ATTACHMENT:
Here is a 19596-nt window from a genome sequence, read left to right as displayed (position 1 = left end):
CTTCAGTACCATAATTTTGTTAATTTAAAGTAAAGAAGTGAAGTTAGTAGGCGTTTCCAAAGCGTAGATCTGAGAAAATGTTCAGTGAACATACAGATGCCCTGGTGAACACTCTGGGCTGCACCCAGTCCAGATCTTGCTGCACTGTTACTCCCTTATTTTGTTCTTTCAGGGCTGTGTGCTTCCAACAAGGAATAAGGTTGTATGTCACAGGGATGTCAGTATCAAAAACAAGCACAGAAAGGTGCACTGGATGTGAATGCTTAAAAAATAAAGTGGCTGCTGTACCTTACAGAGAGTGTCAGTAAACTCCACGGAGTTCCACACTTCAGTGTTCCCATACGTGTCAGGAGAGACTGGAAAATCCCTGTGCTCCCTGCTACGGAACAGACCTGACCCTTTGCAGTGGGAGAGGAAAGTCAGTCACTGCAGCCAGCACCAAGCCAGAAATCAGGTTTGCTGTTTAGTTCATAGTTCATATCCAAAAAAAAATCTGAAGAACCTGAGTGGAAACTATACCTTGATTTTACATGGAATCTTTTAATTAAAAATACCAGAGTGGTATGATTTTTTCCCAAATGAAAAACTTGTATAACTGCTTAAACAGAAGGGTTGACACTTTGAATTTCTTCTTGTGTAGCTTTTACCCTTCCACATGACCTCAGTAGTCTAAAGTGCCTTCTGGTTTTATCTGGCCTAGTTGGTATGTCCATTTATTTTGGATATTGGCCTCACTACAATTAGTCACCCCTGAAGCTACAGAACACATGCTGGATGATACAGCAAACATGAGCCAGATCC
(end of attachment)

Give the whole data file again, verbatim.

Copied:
Here is a 19596-nt window from a genome sequence, read left to right as displayed (position 1 = left end):
CTTCAGTACCATAATTTTGTTAATTTAAAGTAAAGAAGTGAAGTTAGTAGGCGTTTCCAAAGCGTAGATCTGAGAAAATGTTCAGTGAACATACAGATGCCCTGGTGAACACTCTGGGCTGCACCCAGTCCAGATCTTGCTGCACTGTTACTCCCTTATTTTGTTCTTTCAGGGCTGTGTGCTTCCAACAAGGAATAAGGTTGTATGTCACAGGGATGTCAGTATCAAAAACAAGCACAGAAAGGTGCACTGGATGTGAATGCTTAAAAAATAAAGTGGCTGCTGTACCTTACAGAGAGTGTCAGTAAACTCCACGGAGTTCCACACTTCAGTGTTCCCATACGTGTCAGGAGAGACTGGAAAATCCCTGTGCTCCCTGCTACGGAACAGACCTGACCCTTTGCAGTGGGAGAGGAAAGTCAGTCACTGCAGCCAGCACCAAGCCAGAAATCAGGTTTGCTGTTTAGTTCATAGTTCATATCCAAAAAAAAATCTGAAGAACCTGAGTGGAAACTATACCTTGATTTTACATGGAATCTTTTAATTAAAAATACCAGAGTGGTATGATTTTTTCCCAAATGAAAAACTTGTATAACTGCTTAAACAGAAGGGTTGACACTTTGAATTTCTTCTTGTGTAGCTTTTACCCTTCCACATGACCTCAGTAGTCTAAAGTGCCTTCTGGTTTTATCTGGCCTAGTTGGTATGTCCATTTATTTTGGATATTGGCCTCACTACAATTAGTCACCCCTGAAGCTACAGAACACATGCTGGATGATACAGCAAACATGAGCCAGATCC